I've been so fed up lately about the whole AOL, online, chatting issue. I could say about 90% of any frum community has access to the Internet, and probably about 75% of the teens and kids that have access to the net are chatting with guys and girls, mostly behind their parents backs. The reason I think it's suddenly bothering me so much is because I used to be involved with these kinda things, and now that I'm back from seminary it disgusts me. For me, chatting was a sort of an escape. I was a Bais Yaakov girl-never would get involved with guys in the 'real' world, but in a chatroom I could be whoever I wanted and have the fun of talking to guys. So I was involved with things for a while, and it was so easy for me to get wrapped up in these 'relationships' that really didn't exist- I would never let a guy call me-or give out any real private info about myself, but I would think about the guy for a lot and wonder if maybe I should. It was so bad and I realized how wrong it was, and now that I'm back from seminary it kills me even more. I hear about little 12 and 13 year olds getting involved online without their parents knowing. When I was doing it, the youngest kids involved were like 14, 15, and now the ages are getting younger and younger and it's upsetting me more and more. So many kids from so many frum families-their parents never suspect a thing, because what do they know? And even if the parents know about the problem and are conscious about it, if they go out one night to a chasunah the kid goes online.

Another girl wrote me:

I know at least fifty kids that for a period in their lives have gone online after their parents are sleeping and STAM DID NOTHING from midnight to six AM, slug around school, don't pay attention, are not happy because they don't sleep and they need structure and their PARENTS ARE CLUELESS. You just SIT there for hours and stare at the screen. It is SO scary addictive that I can't describe it. You can sit online until your eyes are tearing and flaming red, and your whole week is down the tubes, but you can't get off. Someone said a quote "logging off the internet is like pulling the plug on a loved one" and all the kids in the room AGREED B'LEV SHALEM. Any kid will tell you it's addictive. It's really bad because this can happen to the most yeshivish kids and no one will chap that they are killing their brain cells slowly. And also they don't feel like a human when they cannot sign off when they want to.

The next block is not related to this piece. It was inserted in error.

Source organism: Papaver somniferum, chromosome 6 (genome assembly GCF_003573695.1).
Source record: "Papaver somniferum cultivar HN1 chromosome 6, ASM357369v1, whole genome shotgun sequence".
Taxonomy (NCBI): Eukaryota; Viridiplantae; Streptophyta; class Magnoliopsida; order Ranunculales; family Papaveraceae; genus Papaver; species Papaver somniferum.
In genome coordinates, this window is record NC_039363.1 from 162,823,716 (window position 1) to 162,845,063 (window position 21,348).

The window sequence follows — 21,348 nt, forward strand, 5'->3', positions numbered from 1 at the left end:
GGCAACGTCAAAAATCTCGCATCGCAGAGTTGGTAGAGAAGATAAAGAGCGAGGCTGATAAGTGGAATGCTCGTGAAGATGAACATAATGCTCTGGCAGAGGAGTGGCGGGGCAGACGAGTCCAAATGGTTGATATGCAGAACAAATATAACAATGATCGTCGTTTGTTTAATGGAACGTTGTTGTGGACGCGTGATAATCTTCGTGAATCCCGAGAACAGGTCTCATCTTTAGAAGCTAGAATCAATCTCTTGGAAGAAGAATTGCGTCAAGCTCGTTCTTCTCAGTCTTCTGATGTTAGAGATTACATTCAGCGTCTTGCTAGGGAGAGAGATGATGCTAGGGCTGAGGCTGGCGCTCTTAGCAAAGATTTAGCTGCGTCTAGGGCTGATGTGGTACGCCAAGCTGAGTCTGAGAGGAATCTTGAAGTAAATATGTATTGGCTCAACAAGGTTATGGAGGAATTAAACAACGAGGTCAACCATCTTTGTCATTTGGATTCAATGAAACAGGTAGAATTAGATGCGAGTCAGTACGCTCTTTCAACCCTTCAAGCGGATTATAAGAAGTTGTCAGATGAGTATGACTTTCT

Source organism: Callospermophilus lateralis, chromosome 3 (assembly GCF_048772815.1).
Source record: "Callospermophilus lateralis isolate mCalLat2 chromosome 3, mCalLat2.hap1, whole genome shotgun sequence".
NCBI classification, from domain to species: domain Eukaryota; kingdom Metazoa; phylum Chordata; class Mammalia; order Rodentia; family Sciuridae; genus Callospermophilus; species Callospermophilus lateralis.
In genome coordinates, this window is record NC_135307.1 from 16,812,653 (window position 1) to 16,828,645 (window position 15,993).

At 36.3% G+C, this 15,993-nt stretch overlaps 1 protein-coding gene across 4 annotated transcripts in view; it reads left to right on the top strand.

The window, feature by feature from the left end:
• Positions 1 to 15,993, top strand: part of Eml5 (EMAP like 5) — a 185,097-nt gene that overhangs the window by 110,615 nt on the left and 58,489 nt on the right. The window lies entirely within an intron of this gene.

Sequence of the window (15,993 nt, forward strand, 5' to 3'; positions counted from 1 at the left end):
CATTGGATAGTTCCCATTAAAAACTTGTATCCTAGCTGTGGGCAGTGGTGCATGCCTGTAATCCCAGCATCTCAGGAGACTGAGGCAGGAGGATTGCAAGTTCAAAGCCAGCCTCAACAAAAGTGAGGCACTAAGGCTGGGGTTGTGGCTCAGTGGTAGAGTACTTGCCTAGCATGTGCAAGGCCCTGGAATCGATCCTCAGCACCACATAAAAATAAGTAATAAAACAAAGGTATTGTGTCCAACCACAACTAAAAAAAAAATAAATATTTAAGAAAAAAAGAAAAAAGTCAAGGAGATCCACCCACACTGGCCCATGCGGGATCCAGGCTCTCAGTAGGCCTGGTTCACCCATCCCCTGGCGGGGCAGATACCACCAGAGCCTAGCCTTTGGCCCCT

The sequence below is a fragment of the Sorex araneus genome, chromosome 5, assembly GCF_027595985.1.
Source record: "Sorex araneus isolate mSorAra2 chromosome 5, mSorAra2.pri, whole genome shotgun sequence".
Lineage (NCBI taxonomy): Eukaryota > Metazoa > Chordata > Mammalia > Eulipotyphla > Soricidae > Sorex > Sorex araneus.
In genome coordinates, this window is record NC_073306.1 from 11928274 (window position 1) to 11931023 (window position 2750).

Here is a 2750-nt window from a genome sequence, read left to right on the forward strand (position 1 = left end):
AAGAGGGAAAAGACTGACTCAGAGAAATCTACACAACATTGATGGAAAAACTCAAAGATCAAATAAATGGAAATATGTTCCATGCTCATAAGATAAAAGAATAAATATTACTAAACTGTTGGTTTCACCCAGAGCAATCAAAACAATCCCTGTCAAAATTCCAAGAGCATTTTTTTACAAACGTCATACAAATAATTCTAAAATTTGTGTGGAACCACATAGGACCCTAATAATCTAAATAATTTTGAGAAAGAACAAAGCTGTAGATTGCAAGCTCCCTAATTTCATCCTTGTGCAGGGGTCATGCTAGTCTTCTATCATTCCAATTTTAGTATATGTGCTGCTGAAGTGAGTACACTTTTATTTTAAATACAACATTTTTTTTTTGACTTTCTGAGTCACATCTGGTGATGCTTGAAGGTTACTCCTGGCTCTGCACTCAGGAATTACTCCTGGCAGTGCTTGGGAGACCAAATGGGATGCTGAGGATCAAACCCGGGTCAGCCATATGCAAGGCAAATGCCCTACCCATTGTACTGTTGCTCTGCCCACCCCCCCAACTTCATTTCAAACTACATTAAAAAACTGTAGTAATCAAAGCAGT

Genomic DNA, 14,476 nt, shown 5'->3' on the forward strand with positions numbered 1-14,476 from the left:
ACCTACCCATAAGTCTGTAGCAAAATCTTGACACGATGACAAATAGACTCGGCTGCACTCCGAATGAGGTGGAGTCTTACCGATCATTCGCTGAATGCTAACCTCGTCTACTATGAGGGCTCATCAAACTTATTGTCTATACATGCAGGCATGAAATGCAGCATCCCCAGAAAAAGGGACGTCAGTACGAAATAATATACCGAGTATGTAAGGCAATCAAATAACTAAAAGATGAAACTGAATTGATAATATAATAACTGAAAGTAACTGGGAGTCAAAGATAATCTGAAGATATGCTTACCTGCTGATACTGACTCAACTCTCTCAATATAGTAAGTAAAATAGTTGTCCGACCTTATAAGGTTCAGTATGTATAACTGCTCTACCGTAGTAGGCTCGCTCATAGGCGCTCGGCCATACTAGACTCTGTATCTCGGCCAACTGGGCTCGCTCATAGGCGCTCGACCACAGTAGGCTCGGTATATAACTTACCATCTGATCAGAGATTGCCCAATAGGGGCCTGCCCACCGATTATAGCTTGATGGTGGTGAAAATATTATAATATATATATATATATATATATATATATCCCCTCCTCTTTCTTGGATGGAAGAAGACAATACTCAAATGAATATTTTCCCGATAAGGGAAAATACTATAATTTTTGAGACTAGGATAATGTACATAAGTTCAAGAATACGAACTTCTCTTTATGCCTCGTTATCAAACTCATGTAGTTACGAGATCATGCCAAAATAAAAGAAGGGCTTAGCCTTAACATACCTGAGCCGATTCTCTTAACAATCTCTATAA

Also, if there is a BY girl who likes boys it could be that the reason she doesn't deal with them is because she's scared, of people or Hashem. But on the internet, she can shmooze with guys and convince herself it's not a big deal. This has happened to the finest girls.

I would like to make one final point. Parents have a misconception that their children believe that there is nothing wrong with the Internet and that they do not want their parents to interfere. We therefore conclude that our child will be angry with us if we restrict their privileges. It is true that they will be angry at us. But at the same time they will also understand us. Even more they want us to be firm because within every child is the belief that their parents know better. Within every child is a very clear moral guide. Believe it or not our children are often more shocked with our permissiveness then we can imagine.

Please read this last quote from one of my e-mail friends.

It makes me sick that parents are so clueless. It pierces itself into the Neshomo and stays there always. Your kids won't respect you if you let them. They don't know that you are unaware of the dangers of the net. They think that you know and you don't care. No kid will respect their parents if they allow this stuff. I mean it.

I would like to conclude with one more story, one unrelated to the Internet. A friend of mine who is a Rebbi in a non mainstream Yeshiva related the following incident to me. He was talking to a student a few days before Rosh Hashono. He suggested that the talmud take an English siddur while davening because, "understanding what he was saying will at least remove the monotony of the davening."

The boy responded that Artscroll had a Tehillim with the English translated right under the Hebrew words. My friend was surprised that he would ever have looked into an English translated Tehillim and asked him where he came about such a Tehillim. The boy responded, "I bought it for my mother, so that it will be easier for her to daven for me to become frum."

I would like to close with the following plea. For those parents who feel the Internet is either harmless or simply unworthy of the large amount of attention devoted to it from our Gedolim, please reconsider your stance. Do it for your children. They themselves are asking you to.